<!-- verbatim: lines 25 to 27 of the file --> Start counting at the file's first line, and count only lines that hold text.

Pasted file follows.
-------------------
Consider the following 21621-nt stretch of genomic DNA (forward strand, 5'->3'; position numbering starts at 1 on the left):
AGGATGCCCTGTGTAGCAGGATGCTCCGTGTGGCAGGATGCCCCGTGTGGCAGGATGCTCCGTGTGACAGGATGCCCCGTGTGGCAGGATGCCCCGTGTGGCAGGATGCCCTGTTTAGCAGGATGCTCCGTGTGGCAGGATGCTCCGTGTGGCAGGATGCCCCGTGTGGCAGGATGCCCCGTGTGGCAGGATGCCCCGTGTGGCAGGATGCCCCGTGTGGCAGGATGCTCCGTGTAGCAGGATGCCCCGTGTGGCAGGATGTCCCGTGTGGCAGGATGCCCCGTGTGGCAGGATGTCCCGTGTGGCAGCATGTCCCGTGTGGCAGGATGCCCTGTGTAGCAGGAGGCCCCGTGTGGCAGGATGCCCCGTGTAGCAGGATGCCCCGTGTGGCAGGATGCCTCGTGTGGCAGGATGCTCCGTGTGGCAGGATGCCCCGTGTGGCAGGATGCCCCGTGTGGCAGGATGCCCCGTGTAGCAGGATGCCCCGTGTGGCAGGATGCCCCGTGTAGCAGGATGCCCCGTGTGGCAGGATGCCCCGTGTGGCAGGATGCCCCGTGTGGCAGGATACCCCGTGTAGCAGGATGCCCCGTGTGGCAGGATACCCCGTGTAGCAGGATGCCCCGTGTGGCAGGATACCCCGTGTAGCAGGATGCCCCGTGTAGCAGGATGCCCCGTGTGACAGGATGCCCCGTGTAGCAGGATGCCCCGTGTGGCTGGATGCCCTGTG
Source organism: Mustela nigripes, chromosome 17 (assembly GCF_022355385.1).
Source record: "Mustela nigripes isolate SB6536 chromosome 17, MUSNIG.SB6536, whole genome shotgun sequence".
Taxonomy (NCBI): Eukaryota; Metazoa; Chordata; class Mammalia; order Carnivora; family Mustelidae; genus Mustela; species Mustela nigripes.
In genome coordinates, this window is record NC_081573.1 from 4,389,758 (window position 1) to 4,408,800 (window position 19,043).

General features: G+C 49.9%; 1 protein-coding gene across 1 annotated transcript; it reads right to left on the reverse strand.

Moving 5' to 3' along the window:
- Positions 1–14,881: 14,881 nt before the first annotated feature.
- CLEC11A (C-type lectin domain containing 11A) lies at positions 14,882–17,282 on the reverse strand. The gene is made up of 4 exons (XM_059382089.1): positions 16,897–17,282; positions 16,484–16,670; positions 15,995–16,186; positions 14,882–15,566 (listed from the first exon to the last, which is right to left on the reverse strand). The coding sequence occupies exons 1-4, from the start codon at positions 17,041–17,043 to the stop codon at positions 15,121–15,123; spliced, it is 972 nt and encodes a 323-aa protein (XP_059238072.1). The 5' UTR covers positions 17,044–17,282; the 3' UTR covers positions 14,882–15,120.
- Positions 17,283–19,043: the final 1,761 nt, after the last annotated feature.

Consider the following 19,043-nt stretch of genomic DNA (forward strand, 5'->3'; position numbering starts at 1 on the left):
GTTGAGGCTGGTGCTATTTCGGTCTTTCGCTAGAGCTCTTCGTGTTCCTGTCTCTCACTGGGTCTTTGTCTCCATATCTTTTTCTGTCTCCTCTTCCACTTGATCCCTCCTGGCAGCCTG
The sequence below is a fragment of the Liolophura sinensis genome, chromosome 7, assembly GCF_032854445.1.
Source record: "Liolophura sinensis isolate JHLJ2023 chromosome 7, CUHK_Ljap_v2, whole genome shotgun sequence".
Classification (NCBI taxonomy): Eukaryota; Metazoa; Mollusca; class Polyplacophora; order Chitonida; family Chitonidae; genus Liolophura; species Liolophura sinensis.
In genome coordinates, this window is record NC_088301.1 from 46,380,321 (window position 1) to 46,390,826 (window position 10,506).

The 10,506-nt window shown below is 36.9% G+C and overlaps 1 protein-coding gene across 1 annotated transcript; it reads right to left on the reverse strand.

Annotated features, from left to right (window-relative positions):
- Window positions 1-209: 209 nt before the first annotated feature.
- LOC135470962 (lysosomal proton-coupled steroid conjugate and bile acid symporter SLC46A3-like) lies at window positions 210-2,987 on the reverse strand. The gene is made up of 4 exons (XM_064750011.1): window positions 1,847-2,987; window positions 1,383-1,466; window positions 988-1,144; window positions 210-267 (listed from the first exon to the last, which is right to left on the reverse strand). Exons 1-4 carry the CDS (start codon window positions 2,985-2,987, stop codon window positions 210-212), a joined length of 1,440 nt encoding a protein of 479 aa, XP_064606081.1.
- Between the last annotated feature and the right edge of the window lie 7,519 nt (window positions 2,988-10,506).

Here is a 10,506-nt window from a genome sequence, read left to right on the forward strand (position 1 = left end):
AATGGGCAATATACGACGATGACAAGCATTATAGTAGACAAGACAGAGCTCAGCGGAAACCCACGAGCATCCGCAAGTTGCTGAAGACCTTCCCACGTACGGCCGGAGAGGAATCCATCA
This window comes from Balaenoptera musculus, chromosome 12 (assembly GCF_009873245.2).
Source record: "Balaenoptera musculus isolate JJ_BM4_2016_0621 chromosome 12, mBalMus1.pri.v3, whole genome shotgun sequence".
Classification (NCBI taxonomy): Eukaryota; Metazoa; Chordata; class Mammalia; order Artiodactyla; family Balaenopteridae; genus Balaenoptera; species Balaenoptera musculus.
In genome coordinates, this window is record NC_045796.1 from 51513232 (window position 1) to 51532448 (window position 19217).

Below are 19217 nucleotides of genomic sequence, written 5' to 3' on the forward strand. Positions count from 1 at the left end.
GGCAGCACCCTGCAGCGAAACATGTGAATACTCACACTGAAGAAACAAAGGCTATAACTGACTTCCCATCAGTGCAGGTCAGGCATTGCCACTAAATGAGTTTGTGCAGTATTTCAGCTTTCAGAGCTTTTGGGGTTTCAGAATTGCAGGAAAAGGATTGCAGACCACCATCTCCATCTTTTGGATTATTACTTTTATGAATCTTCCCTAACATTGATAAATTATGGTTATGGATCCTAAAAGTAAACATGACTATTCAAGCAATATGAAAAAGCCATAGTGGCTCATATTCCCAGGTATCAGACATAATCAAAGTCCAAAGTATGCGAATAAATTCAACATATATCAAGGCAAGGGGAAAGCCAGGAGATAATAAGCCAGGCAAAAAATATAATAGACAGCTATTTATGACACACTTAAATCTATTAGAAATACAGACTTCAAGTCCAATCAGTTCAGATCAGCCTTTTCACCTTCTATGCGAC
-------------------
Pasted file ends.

This window comes from Balaenoptera musculus, chromosome 12 (assembly GCF_009873245.2).
Source record: "Balaenoptera musculus isolate JJ_BM4_2016_0621 chromosome 12, mBalMus1.pri.v3, whole genome shotgun sequence".
Classification (NCBI taxonomy): Eukaryota; Metazoa; Chordata; class Mammalia; order Artiodactyla; family Balaenopteridae; genus Balaenoptera; species Balaenoptera musculus.